By John Colson
Sopris Sun Staff Writer
When the Garfield County Board of County Commissioners (BOCC) recently voted to deny a plan to rezone some 43 acres of vacant land between Carbondale and Glenwood Springs, the rejection was not for lack of arguments on the project’s behalf by Commission Chair John Martin.
The denial was aided, however, by testimony from Carbondale Mayor Stacey Bernot and representatives of Glenwood Springs, who asked the BOCC to reject the rezoning application on a variety of grounds.
On April 18, the BOCC voted 2-1, with Martin on the losing end, to deny a rezoning application that would have created a 43-acre commercial zone, with capacity for nearly 982,000 square feet of commercial or retail space situated roughly halfway between Carbondale and Glenwood Springs.
The rezoning was sought by the owners of the overall River Edge residential and commercial project — Carbondale Investments LLC and its subsidiary, Garfield County Commercial Investment LLC.
At the end of a two-hour hearing, Martin declared somewhat angrily that the two towns had been making the same arguments for nearly two decades against development of what is now known as River Edge (previously called Sanders Ranch and Cattle Creek Crossing, among other names), namely that a big commercial center halfway between the two towns would cause economic harm to both communities.
Martin pointed derisively to Carbondale’s rejection of a big-box commercial project within its own borders (the Crystal River Marketplace and its successor developments), and complained that neither town bothered to consult with county officials concerning developments within the towns’ borders over the past 20 years, which he apparently felt was an affront to the county.
“I think we need to take care of the entire county and not always just the municipalities,” Martin stated at one point, maintaining that large commercial projects were needed in order to make up for expected loses in county revenues due to the winding-down of gas and oil drilling projects in the western end of the county.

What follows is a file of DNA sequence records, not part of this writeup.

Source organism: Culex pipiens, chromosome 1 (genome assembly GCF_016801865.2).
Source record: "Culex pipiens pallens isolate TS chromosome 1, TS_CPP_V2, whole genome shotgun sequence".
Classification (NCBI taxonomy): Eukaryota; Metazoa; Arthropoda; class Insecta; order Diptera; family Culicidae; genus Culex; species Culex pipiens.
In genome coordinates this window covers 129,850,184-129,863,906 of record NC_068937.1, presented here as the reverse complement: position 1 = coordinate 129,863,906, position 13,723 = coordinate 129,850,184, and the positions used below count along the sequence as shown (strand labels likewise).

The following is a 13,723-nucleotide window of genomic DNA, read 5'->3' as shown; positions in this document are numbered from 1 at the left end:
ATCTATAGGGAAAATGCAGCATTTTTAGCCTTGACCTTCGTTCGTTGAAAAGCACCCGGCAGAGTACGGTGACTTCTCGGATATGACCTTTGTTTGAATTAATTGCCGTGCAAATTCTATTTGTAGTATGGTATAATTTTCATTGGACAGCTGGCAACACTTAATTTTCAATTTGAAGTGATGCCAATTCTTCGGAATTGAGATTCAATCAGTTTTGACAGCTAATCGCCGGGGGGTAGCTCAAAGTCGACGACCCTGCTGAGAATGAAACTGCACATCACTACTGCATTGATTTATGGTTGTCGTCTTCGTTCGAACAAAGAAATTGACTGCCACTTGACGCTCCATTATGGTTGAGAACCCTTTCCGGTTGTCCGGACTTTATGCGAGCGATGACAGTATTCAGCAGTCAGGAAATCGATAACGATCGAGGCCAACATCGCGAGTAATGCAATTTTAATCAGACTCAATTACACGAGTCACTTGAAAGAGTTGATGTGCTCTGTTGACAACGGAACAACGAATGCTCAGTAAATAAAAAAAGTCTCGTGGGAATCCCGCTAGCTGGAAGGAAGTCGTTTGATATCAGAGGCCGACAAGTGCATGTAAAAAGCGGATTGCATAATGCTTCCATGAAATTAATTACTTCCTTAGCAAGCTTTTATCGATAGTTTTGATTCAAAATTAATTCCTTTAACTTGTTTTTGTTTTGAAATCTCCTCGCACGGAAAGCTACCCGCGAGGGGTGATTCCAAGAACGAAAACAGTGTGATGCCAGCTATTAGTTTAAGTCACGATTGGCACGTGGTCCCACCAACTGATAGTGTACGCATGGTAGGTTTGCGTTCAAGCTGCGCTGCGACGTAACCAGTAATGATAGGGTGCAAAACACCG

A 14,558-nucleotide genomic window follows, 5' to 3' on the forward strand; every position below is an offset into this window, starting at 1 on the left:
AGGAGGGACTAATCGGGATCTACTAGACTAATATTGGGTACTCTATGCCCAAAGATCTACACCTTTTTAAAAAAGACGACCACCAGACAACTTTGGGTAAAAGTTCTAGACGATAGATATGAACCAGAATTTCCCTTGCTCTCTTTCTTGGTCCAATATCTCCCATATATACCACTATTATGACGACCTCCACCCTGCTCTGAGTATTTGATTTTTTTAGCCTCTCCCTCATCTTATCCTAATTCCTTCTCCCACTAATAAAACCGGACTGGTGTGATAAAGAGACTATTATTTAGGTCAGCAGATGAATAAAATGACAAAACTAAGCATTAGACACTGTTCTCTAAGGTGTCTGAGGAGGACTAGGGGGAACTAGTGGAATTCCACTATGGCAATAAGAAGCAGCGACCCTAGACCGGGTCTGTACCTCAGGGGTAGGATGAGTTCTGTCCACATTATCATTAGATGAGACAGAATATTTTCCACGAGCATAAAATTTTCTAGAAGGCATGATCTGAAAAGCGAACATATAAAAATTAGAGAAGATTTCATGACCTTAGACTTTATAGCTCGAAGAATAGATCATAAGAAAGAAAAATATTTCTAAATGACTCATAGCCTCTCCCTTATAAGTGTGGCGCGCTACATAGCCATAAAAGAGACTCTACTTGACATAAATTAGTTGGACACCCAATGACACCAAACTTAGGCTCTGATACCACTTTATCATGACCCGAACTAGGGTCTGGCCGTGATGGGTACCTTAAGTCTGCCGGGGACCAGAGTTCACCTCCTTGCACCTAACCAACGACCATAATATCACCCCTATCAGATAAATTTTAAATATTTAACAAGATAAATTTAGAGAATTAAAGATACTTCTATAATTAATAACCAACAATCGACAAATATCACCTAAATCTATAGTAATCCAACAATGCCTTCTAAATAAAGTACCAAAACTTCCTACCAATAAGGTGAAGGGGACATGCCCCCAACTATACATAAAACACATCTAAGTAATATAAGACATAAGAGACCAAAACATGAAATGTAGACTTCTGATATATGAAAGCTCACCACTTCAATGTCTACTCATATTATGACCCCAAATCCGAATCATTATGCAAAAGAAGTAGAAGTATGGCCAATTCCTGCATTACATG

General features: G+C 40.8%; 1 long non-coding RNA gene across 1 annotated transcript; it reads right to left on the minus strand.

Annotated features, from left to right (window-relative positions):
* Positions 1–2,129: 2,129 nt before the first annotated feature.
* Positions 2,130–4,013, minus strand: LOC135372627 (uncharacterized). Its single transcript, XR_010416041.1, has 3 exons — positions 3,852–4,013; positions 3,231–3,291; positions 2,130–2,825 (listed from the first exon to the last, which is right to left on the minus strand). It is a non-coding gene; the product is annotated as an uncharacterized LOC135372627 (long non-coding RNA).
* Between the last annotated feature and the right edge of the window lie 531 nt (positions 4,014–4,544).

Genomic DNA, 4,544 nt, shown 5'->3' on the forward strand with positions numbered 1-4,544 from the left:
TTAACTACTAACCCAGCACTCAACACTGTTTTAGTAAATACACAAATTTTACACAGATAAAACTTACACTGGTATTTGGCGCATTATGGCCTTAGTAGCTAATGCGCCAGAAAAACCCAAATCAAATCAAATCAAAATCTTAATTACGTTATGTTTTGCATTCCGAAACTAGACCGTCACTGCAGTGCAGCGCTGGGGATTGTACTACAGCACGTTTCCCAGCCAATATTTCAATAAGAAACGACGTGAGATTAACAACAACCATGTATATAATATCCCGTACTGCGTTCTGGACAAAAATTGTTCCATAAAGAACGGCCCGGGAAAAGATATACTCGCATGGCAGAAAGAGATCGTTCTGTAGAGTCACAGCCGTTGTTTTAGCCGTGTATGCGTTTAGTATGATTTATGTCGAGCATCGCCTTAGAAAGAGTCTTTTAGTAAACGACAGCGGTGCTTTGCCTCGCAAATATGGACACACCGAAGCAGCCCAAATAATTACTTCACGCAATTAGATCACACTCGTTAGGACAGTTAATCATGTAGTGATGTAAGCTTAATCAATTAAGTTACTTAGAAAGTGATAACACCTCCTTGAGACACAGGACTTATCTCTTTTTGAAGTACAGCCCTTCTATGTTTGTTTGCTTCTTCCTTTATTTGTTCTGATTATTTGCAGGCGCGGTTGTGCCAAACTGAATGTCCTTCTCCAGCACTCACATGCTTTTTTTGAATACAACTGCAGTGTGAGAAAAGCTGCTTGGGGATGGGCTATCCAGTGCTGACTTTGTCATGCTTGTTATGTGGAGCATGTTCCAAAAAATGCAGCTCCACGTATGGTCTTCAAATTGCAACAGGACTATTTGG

Both the county planning department and the county planning and zoning commission recommended denial of the application, citing a lack of evidence that this amount of commercial space is needed, a conclusion that the rezoning was not in keeping with the county’s comprehensive land-use plan, and concern that such a commercial center would entice existing businesses, currently found within nearby towns, to relocate to River Edge, thereby cutting into the sales tax revenues of the towns.
Officials from both Carbondale and Glenwood Springs spoke against the rezoning application, largely on the grounds that it offered very little in the way of details about what the ultimate commercial center would contain, as well as the potential for the center to increase already troublesome sales-tax “leakage” caused by town residents shopping at stores outside the town boundaries.
Bernot pointed out that Carbondale recently approved an application to build a new, much larger City Market grocery store and other retail outlets, as well as adopting a new comprehensive plan and Unified Development Code largely intended to streamline review of commercial projects.
She also expressed skepticism about the developer’s references to the Willits retail center in Basalt and the Glenwood Meadows center in Glenwood Springs as examples of positive, large-scale commercial development.
“Ask Basalt’s downtown how they’re doing, how they’re loving Willits now,” Bernot suggested to the BOCC, referring to commonly held beliefs that the shopping-center project had drained retail vitality from the downtown area.
Despite Martin’s bristly denunciation of the town’s positions, the other two members of the BOCC — Tom Jankovsky and Mike Samson — indicated they were convinced by the towns’ representatives that if the rezoning were allowed, and a large-scale commercial center were created halfway between the two towns, the result likely would be financial harm to both towns.
Carbondale officials indicated that the rezoning, or some other development-related application, probably will be back before the county in the future.
Published in The Sopris Sun on April 28, 2016.